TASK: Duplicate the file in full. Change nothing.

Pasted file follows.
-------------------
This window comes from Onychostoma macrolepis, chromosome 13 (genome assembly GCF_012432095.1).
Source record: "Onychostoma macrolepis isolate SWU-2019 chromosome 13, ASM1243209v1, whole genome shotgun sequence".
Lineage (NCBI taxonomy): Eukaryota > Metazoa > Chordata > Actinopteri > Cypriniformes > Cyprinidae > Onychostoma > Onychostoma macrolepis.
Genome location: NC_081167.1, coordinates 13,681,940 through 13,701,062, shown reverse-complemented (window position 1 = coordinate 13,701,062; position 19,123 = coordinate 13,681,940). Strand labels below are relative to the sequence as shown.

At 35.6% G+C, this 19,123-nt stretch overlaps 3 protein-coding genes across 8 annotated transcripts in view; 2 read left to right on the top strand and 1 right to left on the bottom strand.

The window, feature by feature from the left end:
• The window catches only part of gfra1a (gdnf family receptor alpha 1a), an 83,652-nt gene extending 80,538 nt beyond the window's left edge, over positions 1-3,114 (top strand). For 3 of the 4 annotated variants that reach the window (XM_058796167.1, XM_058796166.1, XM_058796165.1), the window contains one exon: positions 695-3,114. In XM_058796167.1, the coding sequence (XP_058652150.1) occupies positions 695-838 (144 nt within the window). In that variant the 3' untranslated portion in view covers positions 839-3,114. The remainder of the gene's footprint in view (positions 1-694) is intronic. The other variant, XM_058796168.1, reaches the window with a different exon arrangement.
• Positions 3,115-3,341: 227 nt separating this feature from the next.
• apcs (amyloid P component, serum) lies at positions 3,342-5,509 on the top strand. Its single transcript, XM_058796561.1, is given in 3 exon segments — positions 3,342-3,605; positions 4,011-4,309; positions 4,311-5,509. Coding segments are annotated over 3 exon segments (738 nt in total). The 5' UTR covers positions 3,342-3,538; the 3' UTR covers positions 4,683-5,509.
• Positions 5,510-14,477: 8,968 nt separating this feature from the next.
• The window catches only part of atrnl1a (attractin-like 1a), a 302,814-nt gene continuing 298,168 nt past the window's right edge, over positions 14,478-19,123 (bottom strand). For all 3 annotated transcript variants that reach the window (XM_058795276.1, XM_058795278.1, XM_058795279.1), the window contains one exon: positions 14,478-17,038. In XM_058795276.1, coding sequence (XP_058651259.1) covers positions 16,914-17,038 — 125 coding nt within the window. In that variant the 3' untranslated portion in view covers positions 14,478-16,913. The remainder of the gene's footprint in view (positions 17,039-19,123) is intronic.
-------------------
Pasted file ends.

This window comes from Onychostoma macrolepis, chromosome 13 (genome assembly GCF_012432095.1).
Source record: "Onychostoma macrolepis isolate SWU-2019 chromosome 13, ASM1243209v1, whole genome shotgun sequence".
Lineage (NCBI taxonomy): Eukaryota > Metazoa > Chordata > Actinopteri > Cypriniformes > Cyprinidae > Onychostoma > Onychostoma macrolepis.
Genome location: NC_081167.1, coordinates 13,681,940 through 13,701,062, shown reverse-complemented (window position 1 = coordinate 13,701,062; position 19,123 = coordinate 13,681,940). Strand labels below are relative to the sequence as shown.

At 35.6% G+C, this 19,123-nt stretch overlaps 3 protein-coding genes across 8 annotated transcripts in view; 2 read left to right on the top strand and 1 right to left on the bottom strand.

The window, feature by feature from the left end:
• The window catches only part of gfra1a (gdnf family receptor alpha 1a), an 83,652-nt gene extending 80,538 nt beyond the window's left edge, over positions 1-3,114 (top strand). For 3 of the 4 annotated variants that reach the window (XM_058796167.1, XM_058796166.1, XM_058796165.1), the window contains one exon: positions 695-3,114. In XM_058796167.1, the coding sequence (XP_058652150.1) occupies positions 695-838 (144 nt within the window). In that variant the 3' untranslated portion in view covers positions 839-3,114. The remainder of the gene's footprint in view (positions 1-694) is intronic. The other variant, XM_058796168.1, reaches the window with a different exon arrangement.
• Positions 3,115-3,341: 227 nt separating this feature from the next.
• apcs (amyloid P component, serum) lies at positions 3,342-5,509 on the top strand. Its single transcript, XM_058796561.1, is given in 3 exon segments — positions 3,342-3,605; positions 4,011-4,309; positions 4,311-5,509. Coding segments are annotated over 3 exon segments (738 nt in total). The 5' UTR covers positions 3,342-3,538; the 3' UTR covers positions 4,683-5,509.
• Positions 5,510-14,477: 8,968 nt separating this feature from the next.
• The window catches only part of atrnl1a (attractin-like 1a), a 302,814-nt gene continuing 298,168 nt past the window's right edge, over positions 14,478-19,123 (bottom strand). For all 3 annotated transcript variants that reach the window (XM_058795276.1, XM_058795278.1, XM_058795279.1), the window contains one exon: positions 14,478-17,038. In XM_058795276.1, coding sequence (XP_058651259.1) covers positions 16,914-17,038 — 125 coding nt within the window. In that variant the 3' untranslated portion in view covers positions 14,478-16,913. The remainder of the gene's footprint in view (positions 17,039-19,123) is intronic.